Friday, October 03, 2008

Does the US have what it takes to put a man on Mars?


Carl Sagan once said "All civilizations become either spacefaring or extinct." a truly pesimestic or hopeful opinion depending on your point of view. It only took eight years for JFK’s dream to land a man on the moon to be fulfilled, but plans to to land a man on is going to take just that little bit longer -24 years to be exact. writing in The Daily Galaxy blog puts down this caustic but fair "glove" asking in a recent post does the Us have "the right stuff" to get a human footprint on the surface of Mars.

Kazan isn't putting any new information on the table and even less speculation. What he is doing is putting all the most important interest points together and the general opinions help by the general populace. All the major mission facets from returning to the moon to stepping off on Mars with comment on what equipment and other problems have to be overcome to get this mission "off the ground and flying" Nothing new, except maybe a clear set of eyes and for that reason, I would give the article a read to get a well rounded look at the problems facing NASA as it pushes for a Mars landing

5 comments:

wolfkahn said...

It is a good question. It seems that the US may be becoming to
effete and misdirected for any significant accomplishments in the near future. Maybe Asia (Japan or Chine) will pick up the ball.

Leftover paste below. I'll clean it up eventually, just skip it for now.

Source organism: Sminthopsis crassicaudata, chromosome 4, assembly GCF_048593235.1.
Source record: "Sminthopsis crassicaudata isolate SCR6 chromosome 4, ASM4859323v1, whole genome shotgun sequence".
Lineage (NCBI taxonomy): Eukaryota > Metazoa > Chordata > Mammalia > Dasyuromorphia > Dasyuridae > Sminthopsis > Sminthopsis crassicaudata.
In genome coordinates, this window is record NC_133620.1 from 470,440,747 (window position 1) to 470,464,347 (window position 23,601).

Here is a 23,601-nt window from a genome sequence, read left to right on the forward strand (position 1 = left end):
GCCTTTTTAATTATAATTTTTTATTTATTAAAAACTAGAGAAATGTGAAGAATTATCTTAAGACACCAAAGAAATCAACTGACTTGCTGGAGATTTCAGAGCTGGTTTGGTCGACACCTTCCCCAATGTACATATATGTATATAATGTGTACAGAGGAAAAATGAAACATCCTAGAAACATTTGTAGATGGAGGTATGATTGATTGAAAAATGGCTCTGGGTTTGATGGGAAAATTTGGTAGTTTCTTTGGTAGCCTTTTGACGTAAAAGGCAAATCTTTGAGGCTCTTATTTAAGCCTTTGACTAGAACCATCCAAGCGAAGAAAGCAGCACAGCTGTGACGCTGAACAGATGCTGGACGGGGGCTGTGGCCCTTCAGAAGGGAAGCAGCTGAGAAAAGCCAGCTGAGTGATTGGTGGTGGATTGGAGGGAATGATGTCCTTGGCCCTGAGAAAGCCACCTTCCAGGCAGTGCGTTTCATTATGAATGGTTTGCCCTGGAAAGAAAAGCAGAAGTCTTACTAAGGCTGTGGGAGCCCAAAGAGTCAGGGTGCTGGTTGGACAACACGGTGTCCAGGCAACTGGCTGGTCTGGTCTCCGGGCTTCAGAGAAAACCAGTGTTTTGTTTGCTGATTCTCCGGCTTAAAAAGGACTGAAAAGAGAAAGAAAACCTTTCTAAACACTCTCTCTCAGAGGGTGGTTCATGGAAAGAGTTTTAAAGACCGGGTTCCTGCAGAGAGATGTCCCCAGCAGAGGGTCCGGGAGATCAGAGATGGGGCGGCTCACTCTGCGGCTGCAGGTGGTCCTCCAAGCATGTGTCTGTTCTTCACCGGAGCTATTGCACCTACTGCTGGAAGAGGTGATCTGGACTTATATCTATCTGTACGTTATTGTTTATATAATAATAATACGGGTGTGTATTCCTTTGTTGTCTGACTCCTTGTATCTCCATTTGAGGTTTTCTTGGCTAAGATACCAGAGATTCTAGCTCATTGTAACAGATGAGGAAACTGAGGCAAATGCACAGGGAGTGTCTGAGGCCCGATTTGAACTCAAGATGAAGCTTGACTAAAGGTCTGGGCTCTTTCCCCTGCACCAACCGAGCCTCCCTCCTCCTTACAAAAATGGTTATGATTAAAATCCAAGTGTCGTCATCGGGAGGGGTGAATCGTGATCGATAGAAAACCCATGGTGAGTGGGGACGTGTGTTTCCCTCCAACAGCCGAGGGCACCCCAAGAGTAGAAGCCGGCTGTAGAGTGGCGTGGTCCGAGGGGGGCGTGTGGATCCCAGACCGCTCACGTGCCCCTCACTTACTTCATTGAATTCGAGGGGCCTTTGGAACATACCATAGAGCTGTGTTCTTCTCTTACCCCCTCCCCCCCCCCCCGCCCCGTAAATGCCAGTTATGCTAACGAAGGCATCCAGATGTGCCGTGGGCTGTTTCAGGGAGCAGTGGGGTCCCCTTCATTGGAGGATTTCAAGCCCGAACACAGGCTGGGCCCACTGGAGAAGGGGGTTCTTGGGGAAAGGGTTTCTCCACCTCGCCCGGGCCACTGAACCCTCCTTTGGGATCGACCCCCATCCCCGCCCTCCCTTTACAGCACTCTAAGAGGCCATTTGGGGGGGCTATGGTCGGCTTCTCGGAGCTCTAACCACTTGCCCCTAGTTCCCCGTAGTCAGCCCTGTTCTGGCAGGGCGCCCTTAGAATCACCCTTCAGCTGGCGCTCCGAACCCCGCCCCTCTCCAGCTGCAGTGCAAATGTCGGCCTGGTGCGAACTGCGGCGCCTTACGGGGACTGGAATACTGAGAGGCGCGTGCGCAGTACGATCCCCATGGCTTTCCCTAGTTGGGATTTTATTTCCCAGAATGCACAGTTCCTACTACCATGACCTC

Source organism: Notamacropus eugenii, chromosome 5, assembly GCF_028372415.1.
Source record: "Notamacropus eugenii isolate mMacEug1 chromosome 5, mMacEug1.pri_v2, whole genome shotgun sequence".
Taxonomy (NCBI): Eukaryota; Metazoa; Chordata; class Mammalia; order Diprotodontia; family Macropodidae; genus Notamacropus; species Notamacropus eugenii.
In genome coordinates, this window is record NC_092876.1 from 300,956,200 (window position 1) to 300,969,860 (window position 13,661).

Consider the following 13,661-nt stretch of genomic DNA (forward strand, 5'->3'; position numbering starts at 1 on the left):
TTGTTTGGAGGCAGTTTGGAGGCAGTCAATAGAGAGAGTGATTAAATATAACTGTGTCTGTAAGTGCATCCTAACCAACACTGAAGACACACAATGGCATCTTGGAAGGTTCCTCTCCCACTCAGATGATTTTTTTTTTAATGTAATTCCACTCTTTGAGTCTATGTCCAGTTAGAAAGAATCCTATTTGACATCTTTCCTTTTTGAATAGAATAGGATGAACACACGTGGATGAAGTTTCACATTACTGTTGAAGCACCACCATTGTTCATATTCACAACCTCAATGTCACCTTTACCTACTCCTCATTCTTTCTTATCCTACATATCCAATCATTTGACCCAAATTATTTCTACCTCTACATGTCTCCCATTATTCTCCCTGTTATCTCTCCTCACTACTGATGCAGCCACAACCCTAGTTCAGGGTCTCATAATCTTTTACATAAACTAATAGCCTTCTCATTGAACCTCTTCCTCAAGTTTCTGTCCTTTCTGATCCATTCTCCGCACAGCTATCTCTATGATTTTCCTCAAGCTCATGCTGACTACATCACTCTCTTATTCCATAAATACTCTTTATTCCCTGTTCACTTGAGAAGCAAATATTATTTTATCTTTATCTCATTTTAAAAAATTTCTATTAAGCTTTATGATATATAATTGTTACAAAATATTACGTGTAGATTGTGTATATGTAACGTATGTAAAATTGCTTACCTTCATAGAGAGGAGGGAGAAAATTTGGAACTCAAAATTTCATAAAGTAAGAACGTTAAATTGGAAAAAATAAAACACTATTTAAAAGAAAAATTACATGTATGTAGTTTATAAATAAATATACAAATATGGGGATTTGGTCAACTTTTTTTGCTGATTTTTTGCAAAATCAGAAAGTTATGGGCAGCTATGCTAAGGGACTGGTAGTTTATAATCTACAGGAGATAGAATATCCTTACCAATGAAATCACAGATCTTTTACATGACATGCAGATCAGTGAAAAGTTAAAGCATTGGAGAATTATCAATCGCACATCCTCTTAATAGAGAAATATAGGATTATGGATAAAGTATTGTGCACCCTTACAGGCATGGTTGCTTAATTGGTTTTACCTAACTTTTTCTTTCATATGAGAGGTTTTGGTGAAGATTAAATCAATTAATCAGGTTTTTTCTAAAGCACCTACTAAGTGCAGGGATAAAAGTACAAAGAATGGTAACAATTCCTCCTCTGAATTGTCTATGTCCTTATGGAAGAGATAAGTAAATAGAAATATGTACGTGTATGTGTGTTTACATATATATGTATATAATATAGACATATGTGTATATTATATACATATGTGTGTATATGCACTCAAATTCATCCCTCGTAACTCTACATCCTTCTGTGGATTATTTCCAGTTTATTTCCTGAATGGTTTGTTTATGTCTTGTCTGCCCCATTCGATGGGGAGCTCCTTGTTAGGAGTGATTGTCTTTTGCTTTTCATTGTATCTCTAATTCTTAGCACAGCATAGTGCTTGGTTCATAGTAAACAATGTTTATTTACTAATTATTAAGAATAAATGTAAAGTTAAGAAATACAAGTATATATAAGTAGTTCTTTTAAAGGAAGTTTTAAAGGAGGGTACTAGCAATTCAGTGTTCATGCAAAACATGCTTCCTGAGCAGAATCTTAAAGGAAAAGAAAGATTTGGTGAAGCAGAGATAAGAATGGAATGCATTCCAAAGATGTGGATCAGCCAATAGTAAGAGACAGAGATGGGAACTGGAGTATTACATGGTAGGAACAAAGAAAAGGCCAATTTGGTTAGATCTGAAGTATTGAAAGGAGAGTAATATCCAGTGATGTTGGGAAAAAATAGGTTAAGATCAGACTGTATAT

Beam Me Up said...

ouch Dave!
but then that is what drew me to this comment post. Has our time passed? Are we so distracted and fractured to tie the will and the effort together. The minute you mentioned Asia the hair on the back of my neck stood up. Science fiction has been painting China a bigger portion of the future than other regions. Movies like Johnny Memonic and Blade Runner to name just a few drew a strong thread of
Asian cultural influence, which leads one to think that space effort has to be part of that as well. Yep, as much as it bothers me and I hope to be proved wrong, I think you may have nailed it.

Shaun said...

Um, is the question regarding Mars meant to be interpreted as before or after the looming long-term recession/depression?

As was said in the movie 'The Right Stuff', 'no bucks, no Buck Rogers...'

Paul said...

you know what Shaun, I think you just hit the nail square on. The only thing that will save a Mars mission now would be counting on the lack of short term memory the average voter exhibits.

Shaun said...

Yep, it hurts to say it, but the current economic forecast doesn't exactly look too good for returning to the moon, either (despite the opportunities there, which have been ignored for almost 4 decades now, good economic times and bad)...

And without a return to our nearest neighbour, Mars seems even further away...